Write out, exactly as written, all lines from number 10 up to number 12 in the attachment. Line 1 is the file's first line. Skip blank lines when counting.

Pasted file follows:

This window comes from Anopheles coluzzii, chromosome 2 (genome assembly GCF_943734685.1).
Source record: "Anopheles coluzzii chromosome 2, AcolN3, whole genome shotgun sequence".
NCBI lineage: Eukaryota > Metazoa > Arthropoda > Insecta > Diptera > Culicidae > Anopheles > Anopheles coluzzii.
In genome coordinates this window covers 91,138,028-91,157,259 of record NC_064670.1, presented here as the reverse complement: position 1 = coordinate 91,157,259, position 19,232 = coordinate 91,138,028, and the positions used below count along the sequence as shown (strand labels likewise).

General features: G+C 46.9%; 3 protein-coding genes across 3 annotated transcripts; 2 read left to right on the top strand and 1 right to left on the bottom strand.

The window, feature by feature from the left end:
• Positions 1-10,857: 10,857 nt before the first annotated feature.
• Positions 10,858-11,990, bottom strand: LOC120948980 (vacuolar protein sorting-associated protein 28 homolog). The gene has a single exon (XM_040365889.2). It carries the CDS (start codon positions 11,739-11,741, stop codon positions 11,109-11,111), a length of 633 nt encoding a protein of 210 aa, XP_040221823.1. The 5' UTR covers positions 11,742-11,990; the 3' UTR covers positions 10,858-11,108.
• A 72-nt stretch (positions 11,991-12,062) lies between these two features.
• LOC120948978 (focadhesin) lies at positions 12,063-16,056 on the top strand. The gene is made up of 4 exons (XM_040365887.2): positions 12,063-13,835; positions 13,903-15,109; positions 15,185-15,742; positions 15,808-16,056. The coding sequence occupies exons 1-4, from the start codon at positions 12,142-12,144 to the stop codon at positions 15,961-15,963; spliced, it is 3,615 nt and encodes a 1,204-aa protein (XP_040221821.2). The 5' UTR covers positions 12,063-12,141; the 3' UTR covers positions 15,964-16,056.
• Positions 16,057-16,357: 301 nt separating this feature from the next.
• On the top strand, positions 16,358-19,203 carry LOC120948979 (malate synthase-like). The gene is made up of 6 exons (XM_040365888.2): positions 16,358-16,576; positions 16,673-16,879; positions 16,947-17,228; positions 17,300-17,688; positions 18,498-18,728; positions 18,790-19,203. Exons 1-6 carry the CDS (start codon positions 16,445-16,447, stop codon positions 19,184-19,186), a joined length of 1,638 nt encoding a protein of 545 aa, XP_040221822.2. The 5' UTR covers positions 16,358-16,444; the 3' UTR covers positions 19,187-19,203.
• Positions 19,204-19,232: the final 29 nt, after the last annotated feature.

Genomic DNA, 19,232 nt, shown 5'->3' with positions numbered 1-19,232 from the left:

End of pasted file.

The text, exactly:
• LOC120948978 (focadhesin) lies at positions 12,063-16,056 on the top strand. The gene is made up of 4 exons (XM_040365887.2): positions 12,063-13,835; positions 13,903-15,109; positions 15,185-15,742; positions 15,808-16,056. The coding sequence occupies exons 1-4, from the start codon at positions 12,142-12,144 to the stop codon at positions 15,961-15,963; spliced, it is 3,615 nt and encodes a 1,204-aa protein (XP_040221821.2). The 5' UTR covers positions 12,063-12,141; the 3' UTR covers positions 15,964-16,056.
• Positions 16,057-16,357: 301 nt separating this feature from the next.
• On the top strand, positions 16,358-19,203 carry LOC120948979 (malate synthase-like). The gene is made up of 6 exons (XM_040365888.2): positions 16,358-16,576; positions 16,673-16,879; positions 16,947-17,228; positions 17,300-17,688; positions 18,498-18,728; positions 18,790-19,203. Exons 1-6 carry the CDS (start codon positions 16,445-16,447, stop codon positions 19,184-19,186), a joined length of 1,638 nt encoding a protein of 545 aa, XP_040221822.2. The 5' UTR covers positions 16,358-16,444; the 3' UTR covers positions 19,187-19,203.